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Heart Disease and Nitrates

Nitrates are vasodilators that are used to treat angina in people with coronary artery disease or chest pain caused by blocked blood vessels of the heart. They work to control angina by relaxing the coronary arteries so blood can flow more easily to the heart.  

Nitrates also can be used with another blood pressure medication (hydralazine) to treat congestive heart failure. Vasodilators include:

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How Should I Take Nitrates?

Follow the label directions on when and how to take nitrates. Take these drugs with or without meals. Medication tolerance can develop with these medications; this leads to their ineffectiveness. Talk with your doctor so you understand how to take these medications during the day. The number of doses you take each day, the time allowed between doses, and how long you need to take the medications will depend on your condition.

While taking these drugs, have your blood pressure checked regularly, as advised by your doctor.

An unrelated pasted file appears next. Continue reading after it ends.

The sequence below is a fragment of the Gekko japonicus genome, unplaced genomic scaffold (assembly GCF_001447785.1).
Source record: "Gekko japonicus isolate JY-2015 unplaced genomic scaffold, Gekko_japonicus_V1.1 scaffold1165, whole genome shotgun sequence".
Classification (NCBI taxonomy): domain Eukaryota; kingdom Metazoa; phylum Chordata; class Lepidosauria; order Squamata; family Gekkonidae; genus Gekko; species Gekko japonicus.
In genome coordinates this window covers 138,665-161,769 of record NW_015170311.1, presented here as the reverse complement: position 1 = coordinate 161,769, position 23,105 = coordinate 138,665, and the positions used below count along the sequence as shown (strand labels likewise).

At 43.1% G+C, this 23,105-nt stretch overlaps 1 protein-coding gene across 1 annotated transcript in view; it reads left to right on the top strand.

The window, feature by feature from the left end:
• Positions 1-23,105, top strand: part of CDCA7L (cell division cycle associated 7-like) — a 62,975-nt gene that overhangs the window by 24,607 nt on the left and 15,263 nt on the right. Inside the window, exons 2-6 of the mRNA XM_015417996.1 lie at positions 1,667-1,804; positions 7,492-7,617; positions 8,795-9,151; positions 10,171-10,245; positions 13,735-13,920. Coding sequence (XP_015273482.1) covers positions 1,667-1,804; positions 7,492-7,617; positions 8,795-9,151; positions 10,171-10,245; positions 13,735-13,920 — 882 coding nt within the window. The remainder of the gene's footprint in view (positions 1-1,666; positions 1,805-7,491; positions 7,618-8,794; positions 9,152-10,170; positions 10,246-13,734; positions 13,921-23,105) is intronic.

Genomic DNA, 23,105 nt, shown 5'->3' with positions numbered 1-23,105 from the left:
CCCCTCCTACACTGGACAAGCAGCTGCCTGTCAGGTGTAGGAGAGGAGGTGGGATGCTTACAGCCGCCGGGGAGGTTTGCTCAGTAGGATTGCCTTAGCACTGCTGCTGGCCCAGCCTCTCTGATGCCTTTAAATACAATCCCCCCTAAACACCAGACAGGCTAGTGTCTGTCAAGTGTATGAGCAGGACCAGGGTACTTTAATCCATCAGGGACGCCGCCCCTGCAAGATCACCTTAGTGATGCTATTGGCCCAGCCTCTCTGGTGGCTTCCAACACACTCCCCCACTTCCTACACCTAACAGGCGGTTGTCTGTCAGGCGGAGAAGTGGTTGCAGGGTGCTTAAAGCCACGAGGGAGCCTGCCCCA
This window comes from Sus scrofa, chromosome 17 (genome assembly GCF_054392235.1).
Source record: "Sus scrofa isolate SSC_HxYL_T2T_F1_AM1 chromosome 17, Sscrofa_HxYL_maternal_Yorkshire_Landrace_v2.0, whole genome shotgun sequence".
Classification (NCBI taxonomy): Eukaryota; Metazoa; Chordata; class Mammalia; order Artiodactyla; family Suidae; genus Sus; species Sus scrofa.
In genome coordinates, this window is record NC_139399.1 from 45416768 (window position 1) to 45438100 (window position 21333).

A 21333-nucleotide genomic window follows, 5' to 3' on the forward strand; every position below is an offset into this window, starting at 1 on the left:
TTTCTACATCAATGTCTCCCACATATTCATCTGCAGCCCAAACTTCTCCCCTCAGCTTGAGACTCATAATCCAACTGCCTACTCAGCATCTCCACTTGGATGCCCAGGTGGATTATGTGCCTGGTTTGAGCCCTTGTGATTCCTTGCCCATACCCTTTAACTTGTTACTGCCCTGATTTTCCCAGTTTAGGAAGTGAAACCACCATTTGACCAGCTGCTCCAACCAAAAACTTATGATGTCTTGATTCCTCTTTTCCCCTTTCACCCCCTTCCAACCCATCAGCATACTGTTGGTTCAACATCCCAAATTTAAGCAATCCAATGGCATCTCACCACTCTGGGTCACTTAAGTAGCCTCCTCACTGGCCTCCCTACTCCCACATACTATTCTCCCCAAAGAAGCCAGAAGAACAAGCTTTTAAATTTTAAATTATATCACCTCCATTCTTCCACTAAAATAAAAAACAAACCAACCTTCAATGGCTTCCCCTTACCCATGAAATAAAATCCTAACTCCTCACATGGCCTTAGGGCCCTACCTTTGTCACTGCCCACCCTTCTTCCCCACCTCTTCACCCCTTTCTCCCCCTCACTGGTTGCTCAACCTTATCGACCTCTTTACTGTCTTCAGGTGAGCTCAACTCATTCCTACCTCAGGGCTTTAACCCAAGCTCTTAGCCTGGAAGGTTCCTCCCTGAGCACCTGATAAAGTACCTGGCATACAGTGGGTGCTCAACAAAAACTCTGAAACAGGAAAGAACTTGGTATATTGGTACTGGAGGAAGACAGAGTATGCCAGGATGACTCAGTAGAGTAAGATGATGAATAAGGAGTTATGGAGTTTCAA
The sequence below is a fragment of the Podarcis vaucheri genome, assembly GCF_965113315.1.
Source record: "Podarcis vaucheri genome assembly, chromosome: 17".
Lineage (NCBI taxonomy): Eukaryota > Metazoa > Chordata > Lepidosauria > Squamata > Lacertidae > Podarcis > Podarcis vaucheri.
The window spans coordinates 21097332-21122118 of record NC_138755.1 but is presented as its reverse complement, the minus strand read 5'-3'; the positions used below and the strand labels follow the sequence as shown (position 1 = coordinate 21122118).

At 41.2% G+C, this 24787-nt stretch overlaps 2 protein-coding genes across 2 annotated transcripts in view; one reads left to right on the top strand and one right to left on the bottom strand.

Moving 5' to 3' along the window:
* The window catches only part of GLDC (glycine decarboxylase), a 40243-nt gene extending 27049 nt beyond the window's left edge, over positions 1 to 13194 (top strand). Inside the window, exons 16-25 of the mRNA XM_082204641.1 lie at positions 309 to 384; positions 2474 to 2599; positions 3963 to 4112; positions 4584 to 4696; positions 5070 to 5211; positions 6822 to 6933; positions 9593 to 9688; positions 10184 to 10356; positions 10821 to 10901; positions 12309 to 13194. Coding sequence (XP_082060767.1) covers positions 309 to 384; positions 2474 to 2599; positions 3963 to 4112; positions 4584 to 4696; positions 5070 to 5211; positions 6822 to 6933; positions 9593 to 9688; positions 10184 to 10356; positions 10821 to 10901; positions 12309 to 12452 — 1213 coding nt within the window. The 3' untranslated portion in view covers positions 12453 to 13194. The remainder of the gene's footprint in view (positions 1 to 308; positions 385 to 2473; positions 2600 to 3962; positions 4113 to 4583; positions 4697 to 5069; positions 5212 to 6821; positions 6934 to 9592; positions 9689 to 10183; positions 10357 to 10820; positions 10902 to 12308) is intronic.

Keep all appointments with your doctor and the laboratory so that your response to the drug can be monitored.

What Are the Side Effects of Nitrates?

Nitrates may cause dizziness.  Other side effects of nitrates include:

  • Headache; rapid, irregular, or pounding heartbeat; this is very common with continuous use but resolves after the first few weeks of treatment. If they persist, contact your doctor or nurse.
  • Flushing of the face or neck. Contact your doctor or nurse if these side effects are persistent or severe.
  • Low blood pressure.

 You should not take these medications if you:

  • Have severe allergic reactions to medications containing nitroglycerin or isosorbide in the past
  • Take a phosphodiesterase inhibitors such as Viagra (sildenafil),  Levitra (vardenafil), or Cialis (tadalafil)
  • Have narrow-angle glaucoma

 

WebMD Medical Reference

Reviewed by James Beckerman, MD, FACC on October 30, 2013
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